New Brunswick continues to reap the rewards of increased federal funding and a recovery from a pandemic to close its budget surplus and pay down debt.
The province is now forecasting a surplus of $ 89.1 million for the current 2021-22 fiscal year.
Finance Minister Ernie Steeves said the unique circumstances including economic growth of 3.7% over last year as spending rebounded are temporary and that is why he is not spending the surplus.
“The rate of growth we are seeing this year is temporary and not really sustainable,” he said on Tuesday. “We cannot rely on the temporary COVID-related measures that are influencing our current revenue growth.”
Federal spending on COVID-19 measures included $ 103 million for health care, including money to support vaccinations, and $ 45.1 million for stimulus spending on construction projects.
Other federal funds that did not go directly to the provincial treasury went to New Brunswickers who had more money to spend, increasing Harmonized Sales Tax revenues by $ 84.6 million over Steeves’ forecast in his March budget.
âThat’s where a lot of the HST and tax revenue came from,â he said. âPeople spent money, but they stayed home, stayed in New Brunswick, and spent it here.
The province has also saved money through delayed surgeries that will eventually be postponed and will need to be paid for, Steeves said.
CUPE salary increases taken into account
Federal transfers are now expected to exceed March’s budget by $ 93 million. Total revenues are expected to be $ 487 million higher than forecast, while total expenses will only increase by $ 153 million.
The surplus of $ 89.1 million is an even more optimistic projection than that contained in the October first quarter update, when the surplus was set at $ 37.7 million.
But that’s less than the $ 200 million to $ 300 million surplus Higgs was talking about just a few weeks ago.
Indeed, it now includes the expected cost of new contracts with unionized workers in the public sector. Members of the Canadian Union of Public Employees are voting this week on tentative agreements reached with the province over the weekend.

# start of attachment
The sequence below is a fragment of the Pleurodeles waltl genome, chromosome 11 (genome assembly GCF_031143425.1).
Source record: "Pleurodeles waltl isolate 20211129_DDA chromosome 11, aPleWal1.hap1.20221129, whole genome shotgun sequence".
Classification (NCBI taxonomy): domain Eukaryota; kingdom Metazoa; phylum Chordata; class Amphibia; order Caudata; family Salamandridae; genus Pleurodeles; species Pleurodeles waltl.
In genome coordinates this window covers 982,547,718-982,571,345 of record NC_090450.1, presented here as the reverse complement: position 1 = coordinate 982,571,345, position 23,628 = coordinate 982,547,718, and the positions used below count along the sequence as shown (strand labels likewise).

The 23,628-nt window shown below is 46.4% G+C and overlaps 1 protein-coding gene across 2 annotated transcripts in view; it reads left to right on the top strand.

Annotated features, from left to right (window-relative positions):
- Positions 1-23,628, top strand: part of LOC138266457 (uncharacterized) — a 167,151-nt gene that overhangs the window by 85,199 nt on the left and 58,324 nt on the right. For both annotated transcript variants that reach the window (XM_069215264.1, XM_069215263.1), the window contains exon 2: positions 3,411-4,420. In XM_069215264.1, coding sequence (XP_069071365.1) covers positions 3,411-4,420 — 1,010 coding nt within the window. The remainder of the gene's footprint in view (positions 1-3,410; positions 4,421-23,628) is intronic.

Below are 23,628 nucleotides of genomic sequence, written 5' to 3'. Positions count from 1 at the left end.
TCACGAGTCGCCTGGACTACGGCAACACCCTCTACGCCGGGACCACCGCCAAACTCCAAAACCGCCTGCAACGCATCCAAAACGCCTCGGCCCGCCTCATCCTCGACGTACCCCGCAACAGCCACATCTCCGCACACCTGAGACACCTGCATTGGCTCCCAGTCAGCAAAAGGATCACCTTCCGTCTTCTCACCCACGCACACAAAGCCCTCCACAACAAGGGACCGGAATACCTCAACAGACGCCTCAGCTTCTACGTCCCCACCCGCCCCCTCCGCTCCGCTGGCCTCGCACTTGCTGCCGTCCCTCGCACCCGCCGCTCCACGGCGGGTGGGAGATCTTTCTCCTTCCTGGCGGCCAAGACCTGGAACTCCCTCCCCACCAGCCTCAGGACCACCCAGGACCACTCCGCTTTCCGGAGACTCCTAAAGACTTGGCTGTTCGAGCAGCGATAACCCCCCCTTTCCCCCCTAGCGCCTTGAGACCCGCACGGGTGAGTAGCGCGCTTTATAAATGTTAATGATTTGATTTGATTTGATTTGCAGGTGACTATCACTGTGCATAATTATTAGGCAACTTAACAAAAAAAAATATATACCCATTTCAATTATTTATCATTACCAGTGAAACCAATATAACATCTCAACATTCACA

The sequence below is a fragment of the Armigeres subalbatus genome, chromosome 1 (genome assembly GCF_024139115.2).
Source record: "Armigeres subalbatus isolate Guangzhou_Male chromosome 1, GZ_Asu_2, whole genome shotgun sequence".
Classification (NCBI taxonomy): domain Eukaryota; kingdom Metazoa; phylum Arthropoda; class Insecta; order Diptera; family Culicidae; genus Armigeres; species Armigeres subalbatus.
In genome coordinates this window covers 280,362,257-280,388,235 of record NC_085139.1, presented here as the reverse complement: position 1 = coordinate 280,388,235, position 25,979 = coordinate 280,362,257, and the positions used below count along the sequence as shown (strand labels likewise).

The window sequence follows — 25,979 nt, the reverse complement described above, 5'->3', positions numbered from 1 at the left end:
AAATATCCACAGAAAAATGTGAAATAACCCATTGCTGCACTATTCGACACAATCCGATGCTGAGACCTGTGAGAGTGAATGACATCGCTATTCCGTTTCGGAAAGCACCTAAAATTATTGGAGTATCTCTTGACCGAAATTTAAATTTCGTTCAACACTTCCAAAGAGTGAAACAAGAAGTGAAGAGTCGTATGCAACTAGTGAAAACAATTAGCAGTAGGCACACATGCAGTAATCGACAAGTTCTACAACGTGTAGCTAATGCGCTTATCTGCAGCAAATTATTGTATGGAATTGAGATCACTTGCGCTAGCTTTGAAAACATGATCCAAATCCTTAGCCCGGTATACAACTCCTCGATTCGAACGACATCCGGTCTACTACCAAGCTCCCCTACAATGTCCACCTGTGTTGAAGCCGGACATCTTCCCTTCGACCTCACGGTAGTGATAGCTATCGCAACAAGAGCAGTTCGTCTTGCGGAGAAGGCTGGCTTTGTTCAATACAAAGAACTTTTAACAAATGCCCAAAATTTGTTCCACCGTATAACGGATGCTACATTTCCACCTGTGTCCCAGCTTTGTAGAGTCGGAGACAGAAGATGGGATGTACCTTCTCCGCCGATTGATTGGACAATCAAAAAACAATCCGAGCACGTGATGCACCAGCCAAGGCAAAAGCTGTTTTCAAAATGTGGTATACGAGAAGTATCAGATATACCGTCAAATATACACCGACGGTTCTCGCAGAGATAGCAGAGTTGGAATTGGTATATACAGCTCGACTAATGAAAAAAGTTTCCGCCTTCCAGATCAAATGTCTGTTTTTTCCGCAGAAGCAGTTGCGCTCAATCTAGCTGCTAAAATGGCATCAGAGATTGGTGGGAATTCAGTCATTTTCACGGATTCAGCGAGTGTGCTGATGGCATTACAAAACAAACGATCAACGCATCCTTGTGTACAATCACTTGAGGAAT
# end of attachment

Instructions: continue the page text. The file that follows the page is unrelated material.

Steeves wouldn’t say precisely by how much the wage settlement reduces the surplus.
“We’ve budgeted some of them for their back pay, their retroactive pay, but those numbers have yet to be finalized, and quite frankly, the deal has yet to be finalizedâ¦ so we’re a little ahead of us at the moment.”
Liberal financial critic Rob McKee has said he believes continued federal funding and economic growth will lead to a surplus well over $ 89 million, and Progressive Conservatives are covering up this reality so they can say no to additional spending .
âYou have to sort out some issues before you go to the bank with $ 400 million,â he said, referring to last year’s surplus.
McKee said sectors such as housing and mental health services need more funding.
“We have to use the money we have to solve these problems.”
But he wouldn’t say what would be an appropriate surplus.
âIt’s not a magic formula with a specific number. We need to take a balanced approach. Yes, we have to pay down a debt, but we also have to take care of New Brunswickers at the same time. ”
The second quarter update does not take into account the funding or potential expenses of a possible child care agreement with the federal government.
Originally, Steeves forecast a deficit of $ 244.8 million for this year.
The surplus and other tax changes to capital spending reduce the province’s accumulated debt by an additional $ 304 million, bringing it down to a planned amount of $ 13.4 billion. As a result, the province will spend $ 13 million less than planned on debt interest payments.